The September 2014 Laurens County drug raid that led to the death of David Hooks was illegal and never should have happened, says a federal lawsuit filed by his widow Tuesday.
Teresa Hooks claims that Laurens County investigators took false information from a "known meth addict" and never verified his tips.
One of them knowingly gave false or misleading information to a magistrate judge to obtain a search warrant, the suit says.
And Sheriff William Harrell had "personal resentment" against Hooks and planned to use the raid to seize his assets, according to the lawsuit.
Officers shot and killed Hooks during the raid on the night of Sept. 23, 2014.
Last June, a special prosecutor said a grand jury found there wasn't enough evidence for criminal charges in the case.
Teresa Hooks' wrongful-death lawsuit was filed Tuesday at Dublin federal court Mitchell Shook, the family's lawyer.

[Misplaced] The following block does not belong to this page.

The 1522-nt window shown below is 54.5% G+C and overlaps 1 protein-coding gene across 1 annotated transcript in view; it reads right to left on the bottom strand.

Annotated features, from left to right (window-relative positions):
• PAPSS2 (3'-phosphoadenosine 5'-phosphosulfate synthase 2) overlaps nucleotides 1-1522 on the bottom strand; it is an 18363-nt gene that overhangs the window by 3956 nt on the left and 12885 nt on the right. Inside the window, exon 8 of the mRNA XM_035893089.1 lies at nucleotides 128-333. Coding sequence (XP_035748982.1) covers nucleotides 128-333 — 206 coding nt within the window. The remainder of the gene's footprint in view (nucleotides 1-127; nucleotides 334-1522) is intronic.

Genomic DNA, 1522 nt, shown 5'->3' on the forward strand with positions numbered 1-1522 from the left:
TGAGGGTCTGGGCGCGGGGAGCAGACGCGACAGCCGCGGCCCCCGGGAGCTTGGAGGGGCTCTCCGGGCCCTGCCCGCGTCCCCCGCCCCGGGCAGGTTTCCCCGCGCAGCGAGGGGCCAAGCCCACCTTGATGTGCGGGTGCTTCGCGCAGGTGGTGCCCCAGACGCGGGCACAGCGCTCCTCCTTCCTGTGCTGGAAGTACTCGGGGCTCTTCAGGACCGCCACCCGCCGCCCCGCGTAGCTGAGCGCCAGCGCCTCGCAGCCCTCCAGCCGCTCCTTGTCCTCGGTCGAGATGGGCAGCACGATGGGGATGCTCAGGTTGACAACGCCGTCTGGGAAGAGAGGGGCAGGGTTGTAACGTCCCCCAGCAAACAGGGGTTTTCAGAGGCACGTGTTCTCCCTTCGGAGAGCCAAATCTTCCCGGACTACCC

The lawsuit gives this description of how the raid and fatal shooting happened:
The raid was based on information from a man described in the lawsuit as a meth addict.
On the morning of the raid, the lawsuit says,the man was arrested after stealing guns and a Lincoln Navigator from Hooks' property.
When arrested, the lawsuit says, he had methamphetamine and scale, and told officers that he stole that from a truck on Hooks' property.
Investigators never verified that or found out whether there was a such a truck at Hooks home before getting a search warrant, the suit says.
An investigator gave a magistrate judge "false and misleading" information about the tipster and Hooks' past, the suit says.
The lawsuit argues that the raid itself was "unprofessional" and incompetent.
Although the magistrate authorized a "knock and announce" warrant, the suit says, officer burst in the back door and began firing through the floor, walls and ceiling.
The couple, whose home was burglarized the night before, did not realize at first that the "gang dressed in dark hooks" were officers.
Deputies fired 23 shots inside the house, three of them hitting Hooks, the suit says. One of them struck Hooks when he was on the floor, according to the suit.
The lawsuit argues that the sheriff's office violated the couple's civil rights, caused them both pain and suffering, and caused Hooks' wrongful death.
Teresa Hooks is asking for a trial on the case and says damages should set at trial.